This was highlighted at the time by the case of Liam Sheahan, a Victoria farmer who had cleared land around his farm, and had been hit by legal bills totalling upwards of $100,000 (Aus).
His comment at the time seems to have been vindicated,
He said the royal commission on the fires must result in changes to planning laws to allow land owners to clear trees and vegetation that pose a fire risk.
"Both the major parties are pandering to the Greens for preferences and that is what is causing the problem. Common sense isn't that common these days," Mr Sheahan said.
Admittedly he was slighted cussed at the time,
"the Sheahans told the complaining residents and the council to ‘‘get stuffed’’ when asked to explain the clearing. ‘‘We could not care any less than we do now what any self-righteous self ap-pointed ‘green police’ person thinks about what we are doing,’’ they wrote. ‘‘It is our place, not theirs. We have owned it since 1982. We paid for it, not them, and they can go and get stuffed.’However his position seems to have been vindicated.
Even in the horrific aftermath of the fires some people had started questioning the Green based policies as noted by Richard North
You do not have to look very hard to find any number of papers on the causes of major forest fires, not least this one, published by the FAO, this one written in the aftermath of the spate of fires in France in 1995, and this one co-published by global warming evangelists WWF. That one is especially interesting, as it points to the failure of forest management as a primary cause of fires.And he highlighted an article in the SMH which was blunt in its response,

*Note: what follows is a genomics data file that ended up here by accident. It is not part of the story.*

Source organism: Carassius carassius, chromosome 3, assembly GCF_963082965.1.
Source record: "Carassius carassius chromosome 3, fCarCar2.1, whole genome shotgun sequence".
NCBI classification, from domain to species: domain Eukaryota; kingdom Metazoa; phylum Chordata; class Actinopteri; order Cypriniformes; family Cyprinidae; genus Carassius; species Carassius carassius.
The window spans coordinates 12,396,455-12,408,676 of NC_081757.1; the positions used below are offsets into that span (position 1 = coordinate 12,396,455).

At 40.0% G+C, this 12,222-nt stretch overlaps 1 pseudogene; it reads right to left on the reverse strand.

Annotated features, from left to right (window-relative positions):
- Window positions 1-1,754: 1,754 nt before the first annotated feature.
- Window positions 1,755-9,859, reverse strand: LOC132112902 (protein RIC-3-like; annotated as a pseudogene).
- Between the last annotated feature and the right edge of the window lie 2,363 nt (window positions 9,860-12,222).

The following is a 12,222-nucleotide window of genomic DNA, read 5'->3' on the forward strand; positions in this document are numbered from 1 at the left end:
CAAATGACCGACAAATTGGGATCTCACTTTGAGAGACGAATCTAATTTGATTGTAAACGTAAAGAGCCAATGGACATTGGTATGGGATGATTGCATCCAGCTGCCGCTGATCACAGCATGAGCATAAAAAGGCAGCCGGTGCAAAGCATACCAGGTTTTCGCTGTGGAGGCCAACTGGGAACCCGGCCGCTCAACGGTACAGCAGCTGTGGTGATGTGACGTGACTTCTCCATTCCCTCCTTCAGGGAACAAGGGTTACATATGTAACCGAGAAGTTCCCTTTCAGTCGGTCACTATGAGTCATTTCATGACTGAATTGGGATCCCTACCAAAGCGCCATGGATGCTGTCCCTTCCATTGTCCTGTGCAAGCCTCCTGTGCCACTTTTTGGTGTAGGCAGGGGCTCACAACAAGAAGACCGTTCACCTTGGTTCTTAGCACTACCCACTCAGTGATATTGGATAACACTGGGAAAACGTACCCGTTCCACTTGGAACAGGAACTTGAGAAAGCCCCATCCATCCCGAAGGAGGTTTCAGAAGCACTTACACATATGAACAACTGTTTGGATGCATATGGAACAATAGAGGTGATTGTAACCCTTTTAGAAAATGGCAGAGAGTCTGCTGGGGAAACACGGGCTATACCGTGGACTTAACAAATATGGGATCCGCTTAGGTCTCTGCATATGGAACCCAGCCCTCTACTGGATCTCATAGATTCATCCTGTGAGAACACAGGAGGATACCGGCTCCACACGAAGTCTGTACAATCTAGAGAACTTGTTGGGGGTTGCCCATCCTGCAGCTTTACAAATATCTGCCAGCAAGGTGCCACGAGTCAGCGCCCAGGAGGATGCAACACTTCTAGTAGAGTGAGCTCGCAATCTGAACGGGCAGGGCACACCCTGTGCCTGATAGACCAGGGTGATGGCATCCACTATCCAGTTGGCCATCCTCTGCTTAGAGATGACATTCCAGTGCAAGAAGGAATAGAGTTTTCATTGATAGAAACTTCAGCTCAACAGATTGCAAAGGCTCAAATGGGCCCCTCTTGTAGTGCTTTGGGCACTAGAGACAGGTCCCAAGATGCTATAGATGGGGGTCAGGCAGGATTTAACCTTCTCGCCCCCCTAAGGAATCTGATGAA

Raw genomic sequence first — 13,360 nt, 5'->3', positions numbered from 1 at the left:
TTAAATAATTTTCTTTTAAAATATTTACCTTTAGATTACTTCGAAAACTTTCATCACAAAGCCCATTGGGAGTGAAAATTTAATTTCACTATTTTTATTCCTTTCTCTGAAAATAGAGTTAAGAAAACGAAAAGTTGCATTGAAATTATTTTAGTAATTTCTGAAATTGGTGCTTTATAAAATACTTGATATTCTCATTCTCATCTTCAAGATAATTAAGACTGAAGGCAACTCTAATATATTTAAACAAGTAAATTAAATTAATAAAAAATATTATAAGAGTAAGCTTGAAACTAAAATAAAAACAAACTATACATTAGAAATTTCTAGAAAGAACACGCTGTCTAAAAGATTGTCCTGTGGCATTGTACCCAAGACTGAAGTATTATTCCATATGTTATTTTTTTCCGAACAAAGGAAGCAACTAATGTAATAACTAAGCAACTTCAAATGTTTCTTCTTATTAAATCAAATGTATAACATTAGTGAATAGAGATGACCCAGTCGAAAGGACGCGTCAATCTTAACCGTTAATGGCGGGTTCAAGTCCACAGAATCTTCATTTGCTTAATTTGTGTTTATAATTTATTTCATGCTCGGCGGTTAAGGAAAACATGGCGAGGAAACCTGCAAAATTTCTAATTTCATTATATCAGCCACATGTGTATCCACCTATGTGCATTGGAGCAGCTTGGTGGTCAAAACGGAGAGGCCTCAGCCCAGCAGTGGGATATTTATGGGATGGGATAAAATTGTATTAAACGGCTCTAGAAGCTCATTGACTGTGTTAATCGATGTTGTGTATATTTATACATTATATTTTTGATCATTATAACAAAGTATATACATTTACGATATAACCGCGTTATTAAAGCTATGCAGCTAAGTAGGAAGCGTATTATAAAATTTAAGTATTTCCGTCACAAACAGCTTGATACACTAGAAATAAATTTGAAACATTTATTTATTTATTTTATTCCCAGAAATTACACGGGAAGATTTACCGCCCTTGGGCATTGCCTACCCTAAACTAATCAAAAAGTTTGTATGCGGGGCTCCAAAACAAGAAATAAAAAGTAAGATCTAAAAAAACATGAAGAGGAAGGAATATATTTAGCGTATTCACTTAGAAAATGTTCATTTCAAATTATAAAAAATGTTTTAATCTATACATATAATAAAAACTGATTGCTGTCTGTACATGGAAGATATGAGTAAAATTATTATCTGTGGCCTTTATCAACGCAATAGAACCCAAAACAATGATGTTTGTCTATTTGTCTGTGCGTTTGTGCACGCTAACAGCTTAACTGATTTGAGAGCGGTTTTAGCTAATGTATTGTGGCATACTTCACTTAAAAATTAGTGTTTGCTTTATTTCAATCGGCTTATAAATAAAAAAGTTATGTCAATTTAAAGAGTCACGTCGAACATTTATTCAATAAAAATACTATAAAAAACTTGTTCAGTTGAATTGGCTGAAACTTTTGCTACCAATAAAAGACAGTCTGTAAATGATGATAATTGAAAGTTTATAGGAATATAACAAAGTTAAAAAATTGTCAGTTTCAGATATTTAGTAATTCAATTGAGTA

Needless to say, the greenies are jumping on the global warming bandwagon but the more prosaic truth is that they, themselves bear a great deal of responsibility for this tragedy.
It wasn't climate change which killed as many as 300 people in Victoria last weekend. It wasn't arsonists. It was the unstoppable intensity of a bushfire, turbo-charged by huge quantities of ground fuel which had been allowed to accumulate over years of drought. It was the power of green ideology over government to oppose attempts to reduce fuel hazards before a megafire erupts, and which prevents landholders from clearing vegetation to protect themselves.And now 18 months later the Royal Commission delivers its verdict. And it appears that it has at least in part listened.
When The Australian finishes its editorial today,
"There is no excuse for not acting -- especially on the recommendations that put human life above abstract ideas of biodiversity."One question strikes me, currently the Green vote is holding up quite well in Victoria, at 15%. After the results of the Commission get publicised, and the blame is apportioned, will that vote hold up, and where will it go - to Labour? Or to the coalition which seems to be gaining ground across the board.
This weekend I spoke to somebody who can only be described as centre left intelligencia in Australia, and even they were starting to think about supporting the cioalition. Interesting times indeed.